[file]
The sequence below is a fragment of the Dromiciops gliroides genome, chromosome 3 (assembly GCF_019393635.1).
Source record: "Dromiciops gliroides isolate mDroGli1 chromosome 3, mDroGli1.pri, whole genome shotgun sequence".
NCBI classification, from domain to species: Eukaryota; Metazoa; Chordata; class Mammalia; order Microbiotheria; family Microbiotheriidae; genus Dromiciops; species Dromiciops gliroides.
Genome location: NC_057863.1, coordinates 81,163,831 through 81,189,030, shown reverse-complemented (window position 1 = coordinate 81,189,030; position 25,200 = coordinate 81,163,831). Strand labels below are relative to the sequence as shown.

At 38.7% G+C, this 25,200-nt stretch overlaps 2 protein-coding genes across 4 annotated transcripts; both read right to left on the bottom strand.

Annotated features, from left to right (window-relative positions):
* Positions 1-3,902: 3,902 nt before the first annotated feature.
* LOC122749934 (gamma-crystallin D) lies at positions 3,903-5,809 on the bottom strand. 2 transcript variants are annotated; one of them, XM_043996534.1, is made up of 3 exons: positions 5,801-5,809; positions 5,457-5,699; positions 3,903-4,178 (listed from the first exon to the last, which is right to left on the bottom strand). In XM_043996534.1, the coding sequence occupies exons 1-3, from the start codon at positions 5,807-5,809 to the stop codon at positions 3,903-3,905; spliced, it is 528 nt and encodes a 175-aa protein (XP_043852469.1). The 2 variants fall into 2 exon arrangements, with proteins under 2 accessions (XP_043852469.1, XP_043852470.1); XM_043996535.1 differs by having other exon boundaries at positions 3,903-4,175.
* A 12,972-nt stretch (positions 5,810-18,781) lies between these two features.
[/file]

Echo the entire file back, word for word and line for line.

The sequence below is a fragment of the Dromiciops gliroides genome, chromosome 3 (assembly GCF_019393635.1).
Source record: "Dromiciops gliroides isolate mDroGli1 chromosome 3, mDroGli1.pri, whole genome shotgun sequence".
NCBI classification, from domain to species: Eukaryota; Metazoa; Chordata; class Mammalia; order Microbiotheria; family Microbiotheriidae; genus Dromiciops; species Dromiciops gliroides.
Genome location: NC_057863.1, coordinates 81,163,831 through 81,189,030, shown reverse-complemented (window position 1 = coordinate 81,189,030; position 25,200 = coordinate 81,163,831). Strand labels below are relative to the sequence as shown.

At 38.7% G+C, this 25,200-nt stretch overlaps 2 protein-coding genes across 4 annotated transcripts; both read right to left on the bottom strand.

Annotated features, from left to right (window-relative positions):
* Positions 1-3,902: 3,902 nt before the first annotated feature.
* LOC122749934 (gamma-crystallin D) lies at positions 3,903-5,809 on the bottom strand. 2 transcript variants are annotated; one of them, XM_043996534.1, is made up of 3 exons: positions 5,801-5,809; positions 5,457-5,699; positions 3,903-4,178 (listed from the first exon to the last, which is right to left on the bottom strand). In XM_043996534.1, the coding sequence occupies exons 1-3, from the start codon at positions 5,807-5,809 to the stop codon at positions 3,903-3,905; spliced, it is 528 nt and encodes a 175-aa protein (XP_043852469.1). The 2 variants fall into 2 exon arrangements, with proteins under 2 accessions (XP_043852469.1, XP_043852470.1); XM_043996535.1 differs by having other exon boundaries at positions 3,903-4,175.
* A 12,972-nt stretch (positions 5,810-18,781) lies between these two features.